As a guide to voters, let us evaluate all water policy out for 2017:

On TV3’s The Nation, #NationNZ 12 August 2017, Green leader James Shaw acknowledged that Labour and TOP were now campaigning for water charges ‘as the Greens had always done’. So, drilling down into each of these policy platforms..

Labour propose volumetric rural charging (agriculture, horticulture and water bottlers) and TOP propose that water consents become tradeable – a new market commodity. The latter has long been recommended by the Sustainable Business Council – see sbc.org.nz/__data/assets/pdf_file/0005/99419/A-Best-Use-Solution-for-NZs-Water-Problems, of 2008.

Rogernomics lives on in the drive for commodified water, in that former Minister of Revenue, Customs, Works and Development and Associate Minister for State‑Owned Enterprises and Finance, and then SBC.org.nz Chief Executive, Peter Neilson administered the above research report: “The Business Council proposal applies a market-based mechanism to the pool of water made available for taking. The intention is to achieve better sharing of a limited resource among commercial uses, helping ensure water and contaminant discharge entitlements go to the highest value uses.” p.28

“A royalty on the commercial consumption of water will assist with the cost of keeping our water clean. Households and councils will not pay any water royalty” ~ labour.org.nz/water

Note that this all follows the longer-term Green drive for a market-based solution to water resource depletion. Currently:

“The Green Party will put an immediate 10 cent/litre levy on water bottling and exports. Revenue will go to mana whenua and the wider community through local councils. Local councils will be expected to use it to clean up waterways, and protect drinking water sources and infrastructure.
In government we will develop a new way of allocating and pricing all commercial uses of water, based on shared values of protecting fresh water, honouring te Tiriti o Waitangi, and upholding mana whenua rights. This will involve nationwide meetings and hui to involve all New Zealanders…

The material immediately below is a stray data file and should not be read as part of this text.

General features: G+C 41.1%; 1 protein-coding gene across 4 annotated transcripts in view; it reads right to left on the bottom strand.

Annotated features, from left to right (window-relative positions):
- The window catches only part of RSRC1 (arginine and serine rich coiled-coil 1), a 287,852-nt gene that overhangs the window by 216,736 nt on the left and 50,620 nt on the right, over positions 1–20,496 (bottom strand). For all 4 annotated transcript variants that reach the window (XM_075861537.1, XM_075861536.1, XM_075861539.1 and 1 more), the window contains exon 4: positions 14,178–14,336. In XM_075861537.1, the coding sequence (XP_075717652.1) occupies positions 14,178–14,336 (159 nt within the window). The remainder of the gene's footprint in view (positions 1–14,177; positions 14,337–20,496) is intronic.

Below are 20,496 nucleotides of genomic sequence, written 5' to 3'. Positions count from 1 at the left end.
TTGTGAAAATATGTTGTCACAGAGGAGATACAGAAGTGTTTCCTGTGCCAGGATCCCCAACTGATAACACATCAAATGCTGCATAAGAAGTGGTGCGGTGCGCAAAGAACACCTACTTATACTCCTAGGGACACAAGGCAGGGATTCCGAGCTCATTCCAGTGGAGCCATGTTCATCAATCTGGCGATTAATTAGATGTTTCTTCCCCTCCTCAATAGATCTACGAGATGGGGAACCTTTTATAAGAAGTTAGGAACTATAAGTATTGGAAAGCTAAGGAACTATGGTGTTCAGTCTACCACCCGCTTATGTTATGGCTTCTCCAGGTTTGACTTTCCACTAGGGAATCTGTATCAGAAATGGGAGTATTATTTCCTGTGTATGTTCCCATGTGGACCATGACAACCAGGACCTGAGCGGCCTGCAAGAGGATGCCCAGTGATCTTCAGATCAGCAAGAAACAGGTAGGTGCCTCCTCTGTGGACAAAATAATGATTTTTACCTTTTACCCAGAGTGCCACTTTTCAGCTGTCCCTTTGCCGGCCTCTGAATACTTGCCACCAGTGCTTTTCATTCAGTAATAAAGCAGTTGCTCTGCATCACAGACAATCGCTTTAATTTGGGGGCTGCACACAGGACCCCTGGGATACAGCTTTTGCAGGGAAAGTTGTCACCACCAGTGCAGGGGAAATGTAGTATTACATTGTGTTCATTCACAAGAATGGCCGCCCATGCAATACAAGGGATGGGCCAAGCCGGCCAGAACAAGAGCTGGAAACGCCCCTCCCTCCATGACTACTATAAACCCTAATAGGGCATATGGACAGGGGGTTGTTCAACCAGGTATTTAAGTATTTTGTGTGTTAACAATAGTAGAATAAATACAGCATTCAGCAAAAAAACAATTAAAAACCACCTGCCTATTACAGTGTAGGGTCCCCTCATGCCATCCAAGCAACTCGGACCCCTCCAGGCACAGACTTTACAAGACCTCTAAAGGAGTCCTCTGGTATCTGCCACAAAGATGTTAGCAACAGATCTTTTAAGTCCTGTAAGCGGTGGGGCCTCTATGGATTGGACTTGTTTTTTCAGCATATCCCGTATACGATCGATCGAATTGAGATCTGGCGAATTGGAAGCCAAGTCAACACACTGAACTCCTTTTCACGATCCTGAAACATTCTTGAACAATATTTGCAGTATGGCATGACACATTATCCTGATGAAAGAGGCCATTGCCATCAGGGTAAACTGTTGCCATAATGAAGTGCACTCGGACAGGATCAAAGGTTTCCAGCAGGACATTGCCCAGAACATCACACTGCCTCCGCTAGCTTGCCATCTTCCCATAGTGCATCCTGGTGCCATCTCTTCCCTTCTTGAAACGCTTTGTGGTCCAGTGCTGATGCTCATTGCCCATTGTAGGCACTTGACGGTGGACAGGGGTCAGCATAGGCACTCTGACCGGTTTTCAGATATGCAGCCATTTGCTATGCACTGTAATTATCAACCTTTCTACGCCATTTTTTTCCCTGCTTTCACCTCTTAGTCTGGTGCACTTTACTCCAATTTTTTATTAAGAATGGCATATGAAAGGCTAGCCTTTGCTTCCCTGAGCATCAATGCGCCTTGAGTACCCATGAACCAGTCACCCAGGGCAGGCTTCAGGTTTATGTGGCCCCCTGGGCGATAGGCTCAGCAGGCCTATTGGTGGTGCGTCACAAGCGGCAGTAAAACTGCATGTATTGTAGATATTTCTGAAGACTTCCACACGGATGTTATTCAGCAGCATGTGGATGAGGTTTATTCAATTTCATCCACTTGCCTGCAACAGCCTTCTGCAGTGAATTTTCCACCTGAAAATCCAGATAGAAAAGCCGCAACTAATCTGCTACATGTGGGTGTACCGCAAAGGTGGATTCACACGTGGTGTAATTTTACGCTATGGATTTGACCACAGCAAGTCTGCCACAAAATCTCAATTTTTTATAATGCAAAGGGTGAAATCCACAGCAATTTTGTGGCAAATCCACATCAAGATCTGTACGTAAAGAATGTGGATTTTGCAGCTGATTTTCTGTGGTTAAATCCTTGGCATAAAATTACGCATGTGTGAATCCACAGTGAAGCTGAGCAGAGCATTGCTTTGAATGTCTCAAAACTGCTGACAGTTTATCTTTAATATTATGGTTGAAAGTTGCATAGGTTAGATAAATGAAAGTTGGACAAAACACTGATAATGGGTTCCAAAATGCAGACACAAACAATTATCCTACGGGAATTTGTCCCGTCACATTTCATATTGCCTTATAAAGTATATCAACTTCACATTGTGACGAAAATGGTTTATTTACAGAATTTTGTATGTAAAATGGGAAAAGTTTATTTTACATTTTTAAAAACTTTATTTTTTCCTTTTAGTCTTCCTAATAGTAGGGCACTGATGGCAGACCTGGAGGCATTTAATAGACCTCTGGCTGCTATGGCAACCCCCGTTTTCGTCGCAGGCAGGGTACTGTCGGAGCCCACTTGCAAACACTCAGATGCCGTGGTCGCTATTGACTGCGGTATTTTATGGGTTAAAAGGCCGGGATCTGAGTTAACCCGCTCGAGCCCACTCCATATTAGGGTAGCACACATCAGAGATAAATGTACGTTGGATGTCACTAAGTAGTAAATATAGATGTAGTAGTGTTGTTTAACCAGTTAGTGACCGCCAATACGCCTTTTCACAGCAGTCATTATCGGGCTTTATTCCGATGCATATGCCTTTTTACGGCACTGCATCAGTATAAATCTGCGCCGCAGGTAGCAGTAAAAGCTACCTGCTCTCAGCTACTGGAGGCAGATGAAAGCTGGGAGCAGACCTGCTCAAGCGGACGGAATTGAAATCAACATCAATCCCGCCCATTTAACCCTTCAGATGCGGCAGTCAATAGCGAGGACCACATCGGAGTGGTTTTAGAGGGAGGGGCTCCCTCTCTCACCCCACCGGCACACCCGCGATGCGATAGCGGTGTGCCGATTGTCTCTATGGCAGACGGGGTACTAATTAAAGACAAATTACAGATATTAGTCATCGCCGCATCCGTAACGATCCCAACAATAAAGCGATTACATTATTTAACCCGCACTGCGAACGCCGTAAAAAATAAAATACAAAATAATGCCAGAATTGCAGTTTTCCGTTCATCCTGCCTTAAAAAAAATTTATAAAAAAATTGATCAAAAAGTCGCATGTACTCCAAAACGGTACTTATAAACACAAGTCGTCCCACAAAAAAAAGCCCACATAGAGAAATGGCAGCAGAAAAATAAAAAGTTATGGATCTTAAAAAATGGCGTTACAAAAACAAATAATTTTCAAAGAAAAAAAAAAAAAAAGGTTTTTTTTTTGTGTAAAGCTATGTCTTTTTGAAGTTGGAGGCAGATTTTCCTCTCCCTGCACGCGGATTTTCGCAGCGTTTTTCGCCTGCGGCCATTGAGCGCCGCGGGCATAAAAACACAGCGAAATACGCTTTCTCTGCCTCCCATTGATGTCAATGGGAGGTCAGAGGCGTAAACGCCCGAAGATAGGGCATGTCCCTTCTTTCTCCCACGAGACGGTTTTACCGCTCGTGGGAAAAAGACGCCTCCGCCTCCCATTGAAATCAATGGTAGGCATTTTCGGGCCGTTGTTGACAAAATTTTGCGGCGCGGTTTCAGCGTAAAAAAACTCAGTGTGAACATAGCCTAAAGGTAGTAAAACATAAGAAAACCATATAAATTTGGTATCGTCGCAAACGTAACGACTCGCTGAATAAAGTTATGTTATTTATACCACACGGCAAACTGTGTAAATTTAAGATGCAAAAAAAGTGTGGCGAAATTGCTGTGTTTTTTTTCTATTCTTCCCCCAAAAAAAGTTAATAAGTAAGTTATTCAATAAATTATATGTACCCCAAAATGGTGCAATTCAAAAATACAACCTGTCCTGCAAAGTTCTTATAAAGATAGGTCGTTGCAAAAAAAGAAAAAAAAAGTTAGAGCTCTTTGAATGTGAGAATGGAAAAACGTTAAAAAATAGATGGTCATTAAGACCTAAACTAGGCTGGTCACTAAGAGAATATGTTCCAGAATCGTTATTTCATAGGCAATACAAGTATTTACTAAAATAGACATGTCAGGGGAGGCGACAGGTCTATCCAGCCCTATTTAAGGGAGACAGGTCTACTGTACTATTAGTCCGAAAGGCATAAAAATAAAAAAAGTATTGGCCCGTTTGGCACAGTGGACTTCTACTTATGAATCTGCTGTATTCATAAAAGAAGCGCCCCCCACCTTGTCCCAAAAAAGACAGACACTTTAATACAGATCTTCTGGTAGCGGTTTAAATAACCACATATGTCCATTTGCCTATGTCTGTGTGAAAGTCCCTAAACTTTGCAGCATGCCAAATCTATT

New water bottling consents will be banned until we have the regulation in place to ensure priority is given to good supplies of clean drinking water for all New Zealanders.”
~ greens.org.nz/policy/environment-policies/protecting-drinking-water

The Opportunities Party “will protect people’s access to water for drinking, cooking and cleaning. Beyond those requirements water can only be used for commercial purposes if they are environmentally and socially sustainable.
Consent owners get priority to use a certain proportion of the water available for commercial use. However, they must pay the market price for any water used. If any available water isn’t taken up by consent holders it would be offered to non-consent holders at the market price. The price will be set by a tender and will ensure that water goes to the best economic use. Existing consent holders will keep their entitlement (though paying the market price for water) but in the future consents will be auctioned.
The income from the auctioning of consents and from the per litre charge will (after administrative costs) be used to establish regional Nature Improvement Funds (NIFs) which will allow Regional Councils to invest in a wide range of environmentally beneficial projects.” ~ top.org.nz/top9

The main question is, are non-market solutions available and actually better? This is so much more than a philosophical question. Stifling debate, are the L-G parties now right of National over water?

SOW comment: “If ownership of water is possible – [and] the status quo is it’s not owned by anybody – but if it’s ownership is going to be managed at all and profits are going to be made from quantified water, then tangata whenua have to be considered” ~ Council decides bottling Waihou River requires iwi consent Newshub 17Aug2017 ~ A new course is required, of establishing natural and human rights in water, for biodiversity, justice and basic survival. #NewZealand #water decisions in tumult, we say regarding this topical event;

https://www.stuff.co.nz/environment/95984894/nz-election-2017-going-beyond-environmental-slogans 28 August 2017





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